Anger is a normal, healthy emotion, but when chronic, explosive anger spirals out of control, it can have serious consequences on a person’s relationships, health, and state of mind. But anger doesn’t have to hijack your (or your family’s) life. You can get anger under control by exploring the root issues and learning healthier ways to express your feelings.


TIPS FOR COPING WITH PTSD IN THE FAMILY

  • Be patient. Getting better takes time, even when a person is committed to treatment for PTSD. Be patient with the pace of recovery. It’s a process that takes time and often involves setbacks. The important thing is to stay positive and keep at it.
  • Educate yourself about PTSD. The more you know about the symptoms, effects, and treatment options, the better equipped you’ll be to help your loved one, understand what he or she is going through, and keep things in perspective.
  • Don’t pressure your loved one into talking. It can be very difficult for people with PTSD to talk about their traumatic experiences. For some, it can even make things worse. Instead of trying to force it, just let them know you’re willing to listen when they’re ready.
  • Take care of your emotional and physical health. As the saying goes, put on your own oxygen mask first. You won’t be any good to your loved one if you are burned out, sick, or exhausted.
  • Accept (and expect) mixed feelings. As you go through the emotional wringer, be prepared for a complicated mix of feelings—some of which you’ll never want to admit. Just remember, having negative feelings toward your family member doesn’t mean you don’t love them.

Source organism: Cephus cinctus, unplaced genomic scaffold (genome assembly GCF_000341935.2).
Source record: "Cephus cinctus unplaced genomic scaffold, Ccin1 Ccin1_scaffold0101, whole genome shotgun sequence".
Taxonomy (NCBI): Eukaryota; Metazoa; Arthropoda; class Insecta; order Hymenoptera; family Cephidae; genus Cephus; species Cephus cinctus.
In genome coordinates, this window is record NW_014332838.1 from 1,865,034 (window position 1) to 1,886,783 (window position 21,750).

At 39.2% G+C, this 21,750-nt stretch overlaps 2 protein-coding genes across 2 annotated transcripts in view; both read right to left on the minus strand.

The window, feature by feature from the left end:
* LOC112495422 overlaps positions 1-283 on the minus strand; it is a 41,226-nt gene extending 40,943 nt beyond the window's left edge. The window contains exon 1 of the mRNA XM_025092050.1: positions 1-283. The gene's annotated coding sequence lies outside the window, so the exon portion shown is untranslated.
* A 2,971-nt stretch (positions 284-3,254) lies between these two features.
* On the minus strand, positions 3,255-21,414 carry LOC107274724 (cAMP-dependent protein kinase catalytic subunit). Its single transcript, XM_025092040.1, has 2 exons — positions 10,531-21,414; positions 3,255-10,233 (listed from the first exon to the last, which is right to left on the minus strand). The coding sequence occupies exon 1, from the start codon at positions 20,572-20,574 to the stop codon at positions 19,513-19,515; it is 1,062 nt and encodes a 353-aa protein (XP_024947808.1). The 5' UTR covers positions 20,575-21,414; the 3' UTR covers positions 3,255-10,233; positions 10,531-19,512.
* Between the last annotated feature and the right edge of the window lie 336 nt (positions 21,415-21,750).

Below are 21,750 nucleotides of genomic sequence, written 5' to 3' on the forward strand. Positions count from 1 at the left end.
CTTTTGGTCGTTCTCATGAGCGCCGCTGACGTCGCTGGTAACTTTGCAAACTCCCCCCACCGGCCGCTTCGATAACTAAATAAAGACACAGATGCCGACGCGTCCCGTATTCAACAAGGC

• Be a good listener. While you shouldn’t push a person with PTSD to talk, you can let them know you’re available for them. If they do choose to share, try to listen without expectations or judgments. Make it clear that you’re interested and that you care, but don’t worry about giving advice. Leave that to the professionals. Instead, do your best to simply take in what they’re saying. Never underestimate how much the act of empathetic listening can help. A person with PTSD may need to talk about the traumatic event over and over again. This is part of the healing process, so avoid the temptation to tell your loved one to stop rehashing the past and move on. Instead, offer to talk as many times as needed. And remember, it’s okay to dislike what you hear. Some of the things your loved one tells you might be very hard to listen to. But it’s important to respect their feelings and reactions. If you come across as disapproving, horrified, or judgmental, they are unlikely to open up to you again.

THINGS NOT TO DO OR SAY

PTSD UK Friends and family

  • Giving easy answers or blithely telling the person everything is going to be okay
  • Stopping the person from talking about their feelings or fears
  • Offering unsolicited advice or telling the person what he or she “should” do
  • Blaming all of your relationship or family problems on the person’s PTSD
  • Invalidating, minimizing, or denying the person’s experience
  • Telling the person to “get over it” or “snap out of it”
  • Giving ultimatums or making threats or demands
  • Making the person feel weak because they aren’t coping as well as others
  • Telling the person they were lucky it wasn’t worse
  • Taking over with your own personal experiences or feelings